No it is not a phantasm, the girls made very explicit signs to me when I passed by, and they did hide when they saw my camera, I just had time to make one picture showing them.
Main picture: Biker in Beijing, from biker’s perspective, quite a very common view in both Amsterdam and Beijing.
Picture 2:This is a show window for some special activities; I have put this in local customs, but I am not sure this custom is local; but I wouldn’t dare to post this in “things to do”! Picture taken on Deshengmennei Dajie.
There Forbidden City is not only a palace and administrative building of the late Ming and Qing Dynasty, it incorporates the elements of Chinese beliefs in fengshui (geomancy) as well in fortification in protection against attacks.
The Forbidden City is surrounded by a deep moat and different sections are separated by high walls.
The layout of the palace is in a north-south direction. The southern section is for the public to meet the Empeor while the northern section is for the Emperor and his family. There are no trees or potential hidding places for assasins in the south section but in the north section, there is a garden with trees for the Emperor's concubines and relatives.
Many of the beams and construction used nine or multiples of nines as nine in Chinese "jiu" sounds like longevity. The basic five elements of fire, earth, wind, metal and wood is also represented.
To appreciate the Forbidden City fully is to appreciate the Chinese culture and beliefs.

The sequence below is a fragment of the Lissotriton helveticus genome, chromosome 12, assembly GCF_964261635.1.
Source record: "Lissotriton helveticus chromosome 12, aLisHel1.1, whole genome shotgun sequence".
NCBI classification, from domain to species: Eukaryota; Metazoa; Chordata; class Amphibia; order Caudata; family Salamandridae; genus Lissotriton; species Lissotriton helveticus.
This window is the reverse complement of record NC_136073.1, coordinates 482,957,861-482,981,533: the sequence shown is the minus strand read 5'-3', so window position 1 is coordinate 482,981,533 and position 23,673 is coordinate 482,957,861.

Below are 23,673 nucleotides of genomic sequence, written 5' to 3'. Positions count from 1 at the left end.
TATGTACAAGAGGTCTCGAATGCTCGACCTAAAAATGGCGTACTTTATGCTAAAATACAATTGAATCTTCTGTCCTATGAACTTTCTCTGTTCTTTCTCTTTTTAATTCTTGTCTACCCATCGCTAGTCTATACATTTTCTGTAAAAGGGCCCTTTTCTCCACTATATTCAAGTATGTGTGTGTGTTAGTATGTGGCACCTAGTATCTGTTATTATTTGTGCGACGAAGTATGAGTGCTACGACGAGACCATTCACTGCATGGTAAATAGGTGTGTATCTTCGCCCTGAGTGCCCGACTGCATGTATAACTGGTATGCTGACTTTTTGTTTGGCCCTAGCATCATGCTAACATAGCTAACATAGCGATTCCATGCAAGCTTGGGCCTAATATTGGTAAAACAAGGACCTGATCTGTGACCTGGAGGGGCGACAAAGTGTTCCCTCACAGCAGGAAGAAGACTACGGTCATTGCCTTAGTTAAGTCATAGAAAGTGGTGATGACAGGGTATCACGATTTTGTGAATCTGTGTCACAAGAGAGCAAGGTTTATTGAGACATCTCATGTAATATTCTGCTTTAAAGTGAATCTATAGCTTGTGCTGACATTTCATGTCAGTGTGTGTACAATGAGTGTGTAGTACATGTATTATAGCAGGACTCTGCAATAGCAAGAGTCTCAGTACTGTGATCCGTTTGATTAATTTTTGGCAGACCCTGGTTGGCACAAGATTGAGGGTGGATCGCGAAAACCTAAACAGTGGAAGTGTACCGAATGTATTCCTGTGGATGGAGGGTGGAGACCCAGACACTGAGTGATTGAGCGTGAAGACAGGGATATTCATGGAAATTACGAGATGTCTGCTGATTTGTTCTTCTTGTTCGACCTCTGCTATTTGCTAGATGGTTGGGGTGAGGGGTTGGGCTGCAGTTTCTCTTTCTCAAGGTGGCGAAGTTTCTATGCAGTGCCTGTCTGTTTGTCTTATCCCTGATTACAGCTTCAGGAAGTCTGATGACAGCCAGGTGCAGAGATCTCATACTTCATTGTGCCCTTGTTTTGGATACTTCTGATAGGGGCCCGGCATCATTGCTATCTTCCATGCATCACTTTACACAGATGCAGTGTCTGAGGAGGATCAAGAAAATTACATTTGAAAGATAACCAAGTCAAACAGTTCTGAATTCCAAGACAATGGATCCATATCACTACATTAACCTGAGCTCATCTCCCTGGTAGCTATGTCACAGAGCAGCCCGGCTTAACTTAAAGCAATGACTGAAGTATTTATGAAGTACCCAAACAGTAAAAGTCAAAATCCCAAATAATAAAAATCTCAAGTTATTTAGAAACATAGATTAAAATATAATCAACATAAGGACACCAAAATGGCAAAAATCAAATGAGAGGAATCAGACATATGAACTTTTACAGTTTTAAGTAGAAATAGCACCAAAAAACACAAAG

The dazibaos are not what they used to be !!
They were created for “free” expression of “citizens”, political education and information, now. . . it is financial information. . . times have changed. . . .
Well it is a bit a silly thought, but I am not sure this kind of Dazibao is better than the former ones.
Do not be surprised if people on the street cover their mouths and noses as they walk past you. Because the Chinese diet does not include anywhere near as many dairy products as the west, we give off a very distinctive odour which they find unpleasant.
Culture guidance is in fact : look at the picture
-not only to the young girl dirty old men ! but to the difference : the selling woman of local ice but with a mask to protect against air pollution - the person on the left - protecting against - no serious - old and young meets in Beijing ! But it can take some years !
i think the protest of students a few years ago on this square was a revolution !! And opened China - the economics - the culture - the world opinion about freedom !